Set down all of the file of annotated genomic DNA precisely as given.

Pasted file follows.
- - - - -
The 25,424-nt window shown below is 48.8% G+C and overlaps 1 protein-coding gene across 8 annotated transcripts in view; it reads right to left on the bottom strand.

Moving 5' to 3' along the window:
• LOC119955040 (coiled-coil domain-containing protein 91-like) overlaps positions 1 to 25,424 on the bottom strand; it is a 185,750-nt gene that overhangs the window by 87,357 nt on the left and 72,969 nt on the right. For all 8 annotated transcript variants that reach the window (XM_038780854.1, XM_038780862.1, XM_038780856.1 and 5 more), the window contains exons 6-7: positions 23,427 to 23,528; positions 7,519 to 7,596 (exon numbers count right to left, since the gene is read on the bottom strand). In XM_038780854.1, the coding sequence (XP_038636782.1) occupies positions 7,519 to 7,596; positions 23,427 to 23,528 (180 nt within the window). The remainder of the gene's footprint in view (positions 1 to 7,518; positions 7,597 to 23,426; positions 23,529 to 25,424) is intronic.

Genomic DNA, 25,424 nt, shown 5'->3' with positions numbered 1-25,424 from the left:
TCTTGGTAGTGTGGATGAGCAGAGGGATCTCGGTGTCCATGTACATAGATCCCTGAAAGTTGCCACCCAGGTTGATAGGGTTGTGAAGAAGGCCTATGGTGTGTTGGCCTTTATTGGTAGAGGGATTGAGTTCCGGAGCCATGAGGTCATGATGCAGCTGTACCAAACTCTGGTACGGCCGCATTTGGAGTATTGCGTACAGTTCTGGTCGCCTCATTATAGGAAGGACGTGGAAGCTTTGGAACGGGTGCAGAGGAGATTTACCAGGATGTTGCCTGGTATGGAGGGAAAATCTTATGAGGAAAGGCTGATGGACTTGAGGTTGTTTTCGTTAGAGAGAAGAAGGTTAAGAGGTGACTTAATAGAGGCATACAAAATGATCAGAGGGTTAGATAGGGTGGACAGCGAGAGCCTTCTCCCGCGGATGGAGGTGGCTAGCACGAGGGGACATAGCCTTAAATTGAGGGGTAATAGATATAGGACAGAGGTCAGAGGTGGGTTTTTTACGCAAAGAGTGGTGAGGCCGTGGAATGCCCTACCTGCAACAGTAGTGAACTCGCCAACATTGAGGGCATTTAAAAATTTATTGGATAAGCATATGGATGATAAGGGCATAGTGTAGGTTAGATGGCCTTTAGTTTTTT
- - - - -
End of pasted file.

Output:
The 25,424-nt window shown below is 48.8% G+C and overlaps 1 protein-coding gene across 8 annotated transcripts in view; it reads right to left on the bottom strand.

Moving 5' to 3' along the window:
• LOC119955040 (coiled-coil domain-containing protein 91-like) overlaps positions 1 to 25,424 on the bottom strand; it is a 185,750-nt gene that overhangs the window by 87,357 nt on the left and 72,969 nt on the right. For all 8 annotated transcript variants that reach the window (XM_038780854.1, XM_038780862.1, XM_038780856.1 and 5 more), the window contains exons 6-7: positions 23,427 to 23,528; positions 7,519 to 7,596 (exon numbers count right to left, since the gene is read on the bottom strand). In XM_038780854.1, the coding sequence (XP_038636782.1) occupies positions 7,519 to 7,596; positions 23,427 to 23,528 (180 nt within the window). The remainder of the gene's footprint in view (positions 1 to 7,518; positions 7,597 to 23,426; positions 23,529 to 25,424) is intronic.

Genomic DNA, 25,424 nt, shown 5'->3' with positions numbered 1-25,424 from the left:
TCTTGGTAGTGTGGATGAGCAGAGGGATCTCGGTGTCCATGTACATAGATCCCTGAAAGTTGCCACCCAGGTTGATAGGGTTGTGAAGAAGGCCTATGGTGTGTTGGCCTTTATTGGTAGAGGGATTGAGTTCCGGAGCCATGAGGTCATGATGCAGCTGTACCAAACTCTGGTACGGCCGCATTTGGAGTATTGCGTACAGTTCTGGTCGCCTCATTATAGGAAGGACGTGGAAGCTTTGGAACGGGTGCAGAGGAGATTTACCAGGATGTTGCCTGGTATGGAGGGAAAATCTTATGAGGAAAGGCTGATGGACTTGAGGTTGTTTTCGTTAGAGAGAAGAAGGTTAAGAGGTGACTTAATAGAGGCATACAAAATGATCAGAGGGTTAGATAGGGTGGACAGCGAGAGCCTTCTCCCGCGGATGGAGGTGGCTAGCACGAGGGGACATAGCCTTAAATTGAGGGGTAATAGATATAGGACAGAGGTCAGAGGTGGGTTTTTTACGCAAAGAGTGGTGAGGCCGTGGAATGCCCTACCTGCAACAGTAGTGAACTCGCCAACATTGAGGGCATTTAAAAATTTATTGGATAAGCATATGGATGATAAGGGCATAGTGTAGGTTAGATGGCCTTTAGTTTTTT